“What our project actually does is take not only the pre-existing fact-checked data and query it all in one place, it brings it forward in a user-friendly fashion. But then it's also trying to come up with a way of adding to this data in a way that's faster than having a human fact checker just scan the web all the time, looking for what the new piece of misinformation is.” 

Leicht says computer science and data expertise will be leveraged with what social scientists know about how cultural and political fragmentation impact the spread of misinformation and how effective communication can become an antidote.

Co-lead investigator Mary Stapel, MD, is Community Care lead physician for OSF HealthCare Saint Francis Medical Center and assistant program director for the combined Internal Medicine-Pediatrics Residency at the University of Illinois College of Medicine Peoria (UICOMP). Dr. Stapel says an innovative software application could make a significant difference, especially if alerts are easily available within software programs clinicians use every day.

Many community health nurses and digitally-enabled health care workers would also find the real-time misinformation alerts helpful. Those individuals work to build trust, particularly with those who have suffered past trauma or unequal treatment in their experience with the health care system. Dr. Stapel says community-based organizations also engage in “trust transfers,” when they invite health care professionals to educate their clients and work collaboratively to identify the source of misinformation and publicly counter it.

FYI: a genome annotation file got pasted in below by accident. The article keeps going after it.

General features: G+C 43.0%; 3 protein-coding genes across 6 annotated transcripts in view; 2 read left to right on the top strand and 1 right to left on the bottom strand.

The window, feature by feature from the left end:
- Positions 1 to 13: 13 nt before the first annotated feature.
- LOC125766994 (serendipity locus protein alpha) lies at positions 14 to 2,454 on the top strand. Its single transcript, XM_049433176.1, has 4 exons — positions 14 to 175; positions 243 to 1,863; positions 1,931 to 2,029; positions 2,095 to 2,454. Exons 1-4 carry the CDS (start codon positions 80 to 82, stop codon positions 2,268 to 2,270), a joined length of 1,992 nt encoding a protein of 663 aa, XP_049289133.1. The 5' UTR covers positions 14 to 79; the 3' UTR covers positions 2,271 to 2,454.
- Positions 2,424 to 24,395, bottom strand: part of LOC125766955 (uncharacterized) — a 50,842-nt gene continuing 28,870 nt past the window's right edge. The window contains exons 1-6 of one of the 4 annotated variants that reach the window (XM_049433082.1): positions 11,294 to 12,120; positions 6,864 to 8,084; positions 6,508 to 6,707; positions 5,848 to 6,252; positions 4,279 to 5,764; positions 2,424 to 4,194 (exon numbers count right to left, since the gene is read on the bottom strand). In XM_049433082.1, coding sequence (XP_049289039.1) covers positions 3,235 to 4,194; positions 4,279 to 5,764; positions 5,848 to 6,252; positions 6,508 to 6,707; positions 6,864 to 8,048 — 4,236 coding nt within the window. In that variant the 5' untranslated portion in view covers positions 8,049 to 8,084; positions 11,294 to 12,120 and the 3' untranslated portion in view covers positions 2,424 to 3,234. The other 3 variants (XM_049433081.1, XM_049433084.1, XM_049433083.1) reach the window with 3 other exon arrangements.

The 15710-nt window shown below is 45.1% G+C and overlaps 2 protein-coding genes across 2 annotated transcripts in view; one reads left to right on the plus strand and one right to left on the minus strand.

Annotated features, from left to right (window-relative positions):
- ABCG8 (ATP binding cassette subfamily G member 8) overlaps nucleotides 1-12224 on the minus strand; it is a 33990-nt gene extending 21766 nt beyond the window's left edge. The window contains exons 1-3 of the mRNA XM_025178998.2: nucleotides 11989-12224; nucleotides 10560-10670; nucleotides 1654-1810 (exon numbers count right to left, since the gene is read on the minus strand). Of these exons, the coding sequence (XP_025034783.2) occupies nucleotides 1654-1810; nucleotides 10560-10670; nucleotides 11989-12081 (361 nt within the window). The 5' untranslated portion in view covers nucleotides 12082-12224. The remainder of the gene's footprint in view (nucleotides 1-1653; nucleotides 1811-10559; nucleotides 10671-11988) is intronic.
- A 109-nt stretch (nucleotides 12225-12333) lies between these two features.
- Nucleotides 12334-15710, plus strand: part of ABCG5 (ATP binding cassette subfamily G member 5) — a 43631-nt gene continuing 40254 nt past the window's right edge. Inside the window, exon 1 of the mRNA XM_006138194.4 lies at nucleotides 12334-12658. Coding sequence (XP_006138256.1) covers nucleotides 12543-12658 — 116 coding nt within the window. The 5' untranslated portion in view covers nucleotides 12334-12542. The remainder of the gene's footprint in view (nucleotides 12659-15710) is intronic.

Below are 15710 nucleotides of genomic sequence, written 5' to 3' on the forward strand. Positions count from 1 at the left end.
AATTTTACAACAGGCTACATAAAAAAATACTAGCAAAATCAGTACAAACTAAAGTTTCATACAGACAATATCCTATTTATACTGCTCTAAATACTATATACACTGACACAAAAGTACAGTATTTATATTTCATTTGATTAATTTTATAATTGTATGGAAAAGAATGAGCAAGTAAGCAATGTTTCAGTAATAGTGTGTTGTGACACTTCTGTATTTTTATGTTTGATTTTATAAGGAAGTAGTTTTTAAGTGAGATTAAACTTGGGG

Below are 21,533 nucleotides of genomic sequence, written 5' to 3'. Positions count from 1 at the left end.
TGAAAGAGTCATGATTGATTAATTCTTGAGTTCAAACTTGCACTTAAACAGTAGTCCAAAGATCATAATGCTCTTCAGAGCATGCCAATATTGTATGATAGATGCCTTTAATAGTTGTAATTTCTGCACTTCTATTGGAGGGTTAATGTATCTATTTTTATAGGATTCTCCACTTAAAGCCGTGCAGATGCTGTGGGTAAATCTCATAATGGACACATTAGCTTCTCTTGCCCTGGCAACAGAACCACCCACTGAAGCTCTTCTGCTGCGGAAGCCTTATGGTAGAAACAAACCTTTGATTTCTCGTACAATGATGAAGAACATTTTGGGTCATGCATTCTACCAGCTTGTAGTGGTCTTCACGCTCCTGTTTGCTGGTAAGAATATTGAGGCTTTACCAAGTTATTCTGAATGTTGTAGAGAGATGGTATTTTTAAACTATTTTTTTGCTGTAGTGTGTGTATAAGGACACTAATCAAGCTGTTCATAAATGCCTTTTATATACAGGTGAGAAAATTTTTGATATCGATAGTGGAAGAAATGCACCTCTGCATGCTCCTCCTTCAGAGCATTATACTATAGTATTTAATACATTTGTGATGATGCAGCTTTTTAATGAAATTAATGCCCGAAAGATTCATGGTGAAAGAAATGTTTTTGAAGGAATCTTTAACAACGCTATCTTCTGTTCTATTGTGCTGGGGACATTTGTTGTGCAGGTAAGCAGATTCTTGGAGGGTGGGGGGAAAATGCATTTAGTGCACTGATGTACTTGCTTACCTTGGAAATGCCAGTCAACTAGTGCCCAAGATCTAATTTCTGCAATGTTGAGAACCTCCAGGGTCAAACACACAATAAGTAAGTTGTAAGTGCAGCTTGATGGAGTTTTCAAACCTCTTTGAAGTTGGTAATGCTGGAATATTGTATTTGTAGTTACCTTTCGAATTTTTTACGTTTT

Stopping viral spread

The alerts could allow organizations to stop bad information from going viral.

“If we can even get ahead of that – and know what information is circulating and start feeding out more accurate information ahead of time through our community partners; that really could be a game changer when we're thinking about things like pandemics and infectious disease," says Dr. Stapel.

During the height of the COVID-19 pandemic, Dr. Stapel says she learned that the problem of medical misinformation impacts everyone, regardless of their education level or other socio-economic factors.